1946 Fred Daly  Northern Ireland Portmarnock 288 4 strokes South Africa Bobby Locke [21]
1940–45: No tournament due to World War II
1939 Arthur Lees  England Royal County Down 287 2 strokes England Reg Whitcombe [20]
1938 Bobby Locke  South Africa Portmarnock 292 1 stroke England Henry Cotton 150 [19]
1937 Bert Gadd  England Royal Portrush 284 1 stroke Scotland Jimmy Adams [18]
1936 Reg Whitcombe  England Royal Dublin 281 2 strokes England Bill Davies [17]
1935 Ernest Whitcombe (2)  England Royal County Down 292 Playoff
(36 holes)
England Reg Whitcombe [13][14]
1934 Syd Easterbrook  England Portmarnock 284 7 strokes Republic of Ireland Joe Brown (a) [12]
1933 Bob Kenyon (2)  England Malone Golf Club 286 2 strokes England Alf Padgham [11]
1932 Alf Padgham  England Cork Golf Club 283 1 stroke England Bill Davies [10]
1931 Bob Kenyon  England Royal Dublin 291 2 strokes England Bill Davies
Wales Bert Hodson
England Abe Mitchell
England Mark Seymour
England Ernest Whitcombe
1930 Charles Whitcombe  England Royal Portrush 289 8 strokes England Abe Mitchell [8]
1929 Abe Mitchell  England Portmarnock 309 Playoff
(36 holes)
England Archie Compston
England Len Holland
1928 Ernest Whitcombe  England Royal County Down 288 4 strokes England Archie Compston 150 [5]
1927 George Duncan  Scotland Portmarnock 312 1 stroke England Henry Cotton 150 [33]

In the 1929 playoff Mitchell scored 150, Compston 152 and Holland 160. In the 1935 playoff Ernest Whitcombe scored 148 while Reg Whitcombe scored 151.

(a) indicates an amateur golfer

Multiple winners

Name Wins Years
Scotland Colin Montgomerie 3 1996, 1997, 2001
Germany Bernhard Langer 3 1984, 1987, 1994
England Nick Faldo 3 1991, 1992, 1993
Spain Seve Ballesteros 3 1983, 1985, 1986
Spain Jon Rahm 2 2017, 2019
Scotland Sam Torrance 2 1981, 1995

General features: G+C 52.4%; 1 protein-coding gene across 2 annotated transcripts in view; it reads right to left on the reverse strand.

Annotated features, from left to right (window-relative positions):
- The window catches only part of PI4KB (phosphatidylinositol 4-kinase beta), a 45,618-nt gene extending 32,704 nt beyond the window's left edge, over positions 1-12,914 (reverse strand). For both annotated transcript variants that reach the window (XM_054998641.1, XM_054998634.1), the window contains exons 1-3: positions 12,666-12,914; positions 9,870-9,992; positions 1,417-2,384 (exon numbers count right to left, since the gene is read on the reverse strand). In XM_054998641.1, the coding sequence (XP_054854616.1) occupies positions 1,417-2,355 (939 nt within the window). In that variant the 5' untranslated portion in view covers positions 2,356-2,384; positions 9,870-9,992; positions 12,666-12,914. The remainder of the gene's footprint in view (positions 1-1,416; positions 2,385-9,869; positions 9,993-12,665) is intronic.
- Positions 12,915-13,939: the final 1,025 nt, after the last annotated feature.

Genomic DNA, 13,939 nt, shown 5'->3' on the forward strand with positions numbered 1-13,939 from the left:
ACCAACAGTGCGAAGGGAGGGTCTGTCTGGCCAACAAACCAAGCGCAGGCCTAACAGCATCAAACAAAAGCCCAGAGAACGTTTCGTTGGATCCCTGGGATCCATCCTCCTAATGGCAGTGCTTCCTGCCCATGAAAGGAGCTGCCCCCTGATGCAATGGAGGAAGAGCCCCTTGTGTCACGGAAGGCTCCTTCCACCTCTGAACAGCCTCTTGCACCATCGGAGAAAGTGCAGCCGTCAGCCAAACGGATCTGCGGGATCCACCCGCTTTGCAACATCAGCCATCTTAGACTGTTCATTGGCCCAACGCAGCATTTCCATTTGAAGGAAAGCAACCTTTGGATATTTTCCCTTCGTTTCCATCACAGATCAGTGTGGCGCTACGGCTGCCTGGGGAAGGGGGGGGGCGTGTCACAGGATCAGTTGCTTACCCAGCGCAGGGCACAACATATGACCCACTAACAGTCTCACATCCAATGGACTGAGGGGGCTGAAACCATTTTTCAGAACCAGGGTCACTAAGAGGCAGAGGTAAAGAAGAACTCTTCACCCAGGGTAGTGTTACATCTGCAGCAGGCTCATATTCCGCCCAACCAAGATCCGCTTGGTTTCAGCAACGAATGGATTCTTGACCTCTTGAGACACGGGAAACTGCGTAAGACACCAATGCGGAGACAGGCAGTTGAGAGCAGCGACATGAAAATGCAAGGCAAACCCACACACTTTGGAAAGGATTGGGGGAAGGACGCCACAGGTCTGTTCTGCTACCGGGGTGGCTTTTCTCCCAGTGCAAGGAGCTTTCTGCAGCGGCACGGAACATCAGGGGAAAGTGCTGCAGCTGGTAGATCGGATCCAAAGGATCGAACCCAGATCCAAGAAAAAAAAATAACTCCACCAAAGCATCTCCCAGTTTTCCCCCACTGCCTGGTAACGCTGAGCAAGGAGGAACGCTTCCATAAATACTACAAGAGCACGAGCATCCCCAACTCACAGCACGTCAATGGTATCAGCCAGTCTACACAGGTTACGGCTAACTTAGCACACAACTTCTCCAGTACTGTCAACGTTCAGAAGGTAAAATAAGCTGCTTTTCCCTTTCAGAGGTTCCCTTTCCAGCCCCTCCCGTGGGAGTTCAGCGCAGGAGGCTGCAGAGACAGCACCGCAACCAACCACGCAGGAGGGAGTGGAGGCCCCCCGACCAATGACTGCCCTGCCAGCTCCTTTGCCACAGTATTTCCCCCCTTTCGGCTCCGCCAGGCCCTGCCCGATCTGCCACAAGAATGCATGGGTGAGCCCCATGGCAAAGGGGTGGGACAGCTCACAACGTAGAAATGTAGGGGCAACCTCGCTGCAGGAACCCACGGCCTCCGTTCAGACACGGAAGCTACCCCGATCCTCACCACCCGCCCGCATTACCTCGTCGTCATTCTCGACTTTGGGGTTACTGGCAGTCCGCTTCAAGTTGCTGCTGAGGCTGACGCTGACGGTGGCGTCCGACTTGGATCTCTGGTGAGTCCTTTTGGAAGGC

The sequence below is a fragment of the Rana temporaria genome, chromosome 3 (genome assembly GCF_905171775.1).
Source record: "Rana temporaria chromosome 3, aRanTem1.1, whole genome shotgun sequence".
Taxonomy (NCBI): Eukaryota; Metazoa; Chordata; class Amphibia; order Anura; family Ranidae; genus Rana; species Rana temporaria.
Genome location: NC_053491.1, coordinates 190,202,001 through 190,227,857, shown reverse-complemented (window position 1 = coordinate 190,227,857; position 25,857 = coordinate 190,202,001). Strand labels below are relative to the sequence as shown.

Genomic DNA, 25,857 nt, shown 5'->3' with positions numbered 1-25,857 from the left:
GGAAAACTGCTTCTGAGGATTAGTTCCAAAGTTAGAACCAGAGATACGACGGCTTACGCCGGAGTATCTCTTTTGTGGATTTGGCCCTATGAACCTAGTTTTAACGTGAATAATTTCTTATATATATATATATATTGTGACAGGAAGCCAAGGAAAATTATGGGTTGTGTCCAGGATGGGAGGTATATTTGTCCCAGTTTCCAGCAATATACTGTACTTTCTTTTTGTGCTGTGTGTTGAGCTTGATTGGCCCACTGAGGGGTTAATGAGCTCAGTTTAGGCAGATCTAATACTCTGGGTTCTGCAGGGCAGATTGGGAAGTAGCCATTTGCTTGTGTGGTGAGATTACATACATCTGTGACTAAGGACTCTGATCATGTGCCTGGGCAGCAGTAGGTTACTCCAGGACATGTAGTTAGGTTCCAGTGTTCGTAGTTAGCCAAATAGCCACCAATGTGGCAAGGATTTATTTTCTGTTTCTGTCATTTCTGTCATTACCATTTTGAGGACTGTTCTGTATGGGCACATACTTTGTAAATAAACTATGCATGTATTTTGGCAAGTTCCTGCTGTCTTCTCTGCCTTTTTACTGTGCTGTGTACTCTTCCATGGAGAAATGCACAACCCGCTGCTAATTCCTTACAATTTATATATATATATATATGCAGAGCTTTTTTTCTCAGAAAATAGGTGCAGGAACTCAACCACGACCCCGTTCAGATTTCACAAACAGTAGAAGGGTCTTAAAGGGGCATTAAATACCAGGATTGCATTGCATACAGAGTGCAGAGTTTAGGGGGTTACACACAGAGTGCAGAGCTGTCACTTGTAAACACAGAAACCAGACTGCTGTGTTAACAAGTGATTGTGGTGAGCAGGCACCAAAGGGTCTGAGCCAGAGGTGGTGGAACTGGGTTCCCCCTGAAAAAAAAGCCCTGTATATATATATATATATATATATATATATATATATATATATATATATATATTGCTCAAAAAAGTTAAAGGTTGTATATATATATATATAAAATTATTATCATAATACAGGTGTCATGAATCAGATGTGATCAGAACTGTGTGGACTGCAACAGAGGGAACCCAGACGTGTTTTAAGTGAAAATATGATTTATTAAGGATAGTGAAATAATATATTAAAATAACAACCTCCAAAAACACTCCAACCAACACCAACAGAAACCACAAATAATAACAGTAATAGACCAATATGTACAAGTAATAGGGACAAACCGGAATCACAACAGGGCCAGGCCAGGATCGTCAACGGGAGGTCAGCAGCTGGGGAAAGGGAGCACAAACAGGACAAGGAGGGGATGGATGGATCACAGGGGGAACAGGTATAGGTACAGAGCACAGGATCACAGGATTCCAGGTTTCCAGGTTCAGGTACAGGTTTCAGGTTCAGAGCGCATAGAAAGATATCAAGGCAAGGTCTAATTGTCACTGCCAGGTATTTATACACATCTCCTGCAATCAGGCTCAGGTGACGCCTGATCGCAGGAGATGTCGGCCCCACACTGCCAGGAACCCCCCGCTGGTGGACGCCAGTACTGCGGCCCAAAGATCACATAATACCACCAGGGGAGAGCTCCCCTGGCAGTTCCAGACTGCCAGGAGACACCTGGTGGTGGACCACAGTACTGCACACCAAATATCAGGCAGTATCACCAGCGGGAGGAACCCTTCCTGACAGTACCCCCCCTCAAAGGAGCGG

Wales Ian Woosnam 2 1988, 1989
England Mark James 2 1979, 1980
Republic of Ireland Harry Bradshaw 2 1947, 1949
England Ernest Whitcombe 2 1928, 1935
England Bob Kenyon 2 1931, 1933

Future venues


  1. ^ "Cailleadh galfaire aitheanta na hÉireann, Christy O'Connor Jnr. sa Spáinn aréir". Raidió Teilifís Éireann (in Irish). 6 January 2016.
  2. ^ "Golf - The Irish Open Championship". The Times. 17 August 1927. p. 5.
  3. ^ "Golf - The Irish Open Championship". The Times. 18 August 1927. p. 5.
  4. ^ "The Irish Open Championship - G Duncan the first holder". The Times. 19 August 1927. p. 6.
  5. ^ a b "Irish Open Golf Championship". The Glasgow Herald. 1 June 1928. p. 7.
  6. ^ a b "Irish "Open" Title". The Glasgow Herald. 12 July 1929. p. 3.
  7. ^ a b "Mitchell Wins his First Championship". The Glasgow Herald. 13 July 1929. p. 2.
  8. ^ a b "Irish Open Title". The Glasgow Herald. 7 June 1930. p. 14.
  9. ^ a b "Unknown Wins". The Glasgow Herald. 28 August 1931. p. 10.
  10. ^ a b "Padgham's Fine Victory". The Glasgow Herald. 26 August 1932. p. 3.
  11. ^ a b "Kenyon Again Wins Irish Open Championship". The Glasgow Herald. 29 July 1933. p. 17.
  12. ^ a b "Success of Syd Easterbrook". The Glasgow Herald. 20 July 1934. p. 7.
  13. ^ a b "Brothers Tie for Title". The Glasgow Herald. 26 July 1935. p. 3.
  14. ^ a b "Replayed Golf Final". The Glasgow Herald. 27 July 1935. p. 4.
  15. ^ "International at Cork". The Glasgow Herald. 23 August 1932. p. 3.
  16. ^ "England beat Ireland". The Glasgow Herald. 26 July 1933. p. 6.
  17. ^ a b "Record Round in Irish "Open"". The Glasgow Herald. 17 July 1936. p. 19.
  18. ^ a b "Gadd's Winning Round". The Glasgow Herald. 30 July 1937. p. 6.
  19. ^ a b "Locke Comes From Behind To Win Irish "Open"". The Glasgow Herald. 22 July 1938. p. 4.
  20. ^ a b "Arthur Lees Wins His First Big Tournament". The Glasgow Herald. 21 July 1939. p. 19.
  21. ^ a b "Daly Wins Irish Golf Title". The Glasgow Herald. 19 July 1946. p. 7.
  22. ^ a b "Bradshaw Wins Irish Open Golf Title". The Glasgow Herald. 11 July 1947. p. 6.
  23. ^ a b "Rees Gains First National Title". The Glasgow Herald. 10 July 1948. p. 6.
  24. ^ a b "Bradshaw Wins Irish Open Title". The Glasgow Herald. 30 July 1949. p. 2.
  25. ^ a b "Pickworth Wins Irish "Open"". The Glasgow Herald. 15 July 1950. p. 2.
  26. ^ a b "Irish Title for Brown". The Glasgow Herald. 1 August 1953. p. 2.
  27. ^ "Irish Open 1975". Irish Golf Desk. Retrieved 5 July 2018.
  28. ^ "Irish Open prize money increased". BBC Sport. 4 March 2009. Retrieved 6 March 2009.
  29. ^ "Purse is down but Rory will be there". Irish Times. 29 June 2011. Retrieved 31 May 2012.
  30. ^ "Dubai Duty Free extends Irish Open sponsorship until 2018". PGA European Tour. 12 October 2015.
  31. ^ "Irish Open: Tournament History". European Tour. Retrieved 4 July 2018.
  32. ^ "The Irish Open". Irish Golf Desk. Retrieved 4 July 2018.
  33. ^ "Irish Open". The Glasgow Herald. 19 August 1927. p. 11.

External links

  • Official website
  • Coverage on the European Tour's official site

Coordinates: 55°17′33″N 7°22′23″W / 55.2924°N 7.3731°W / 55.2924; -7.3731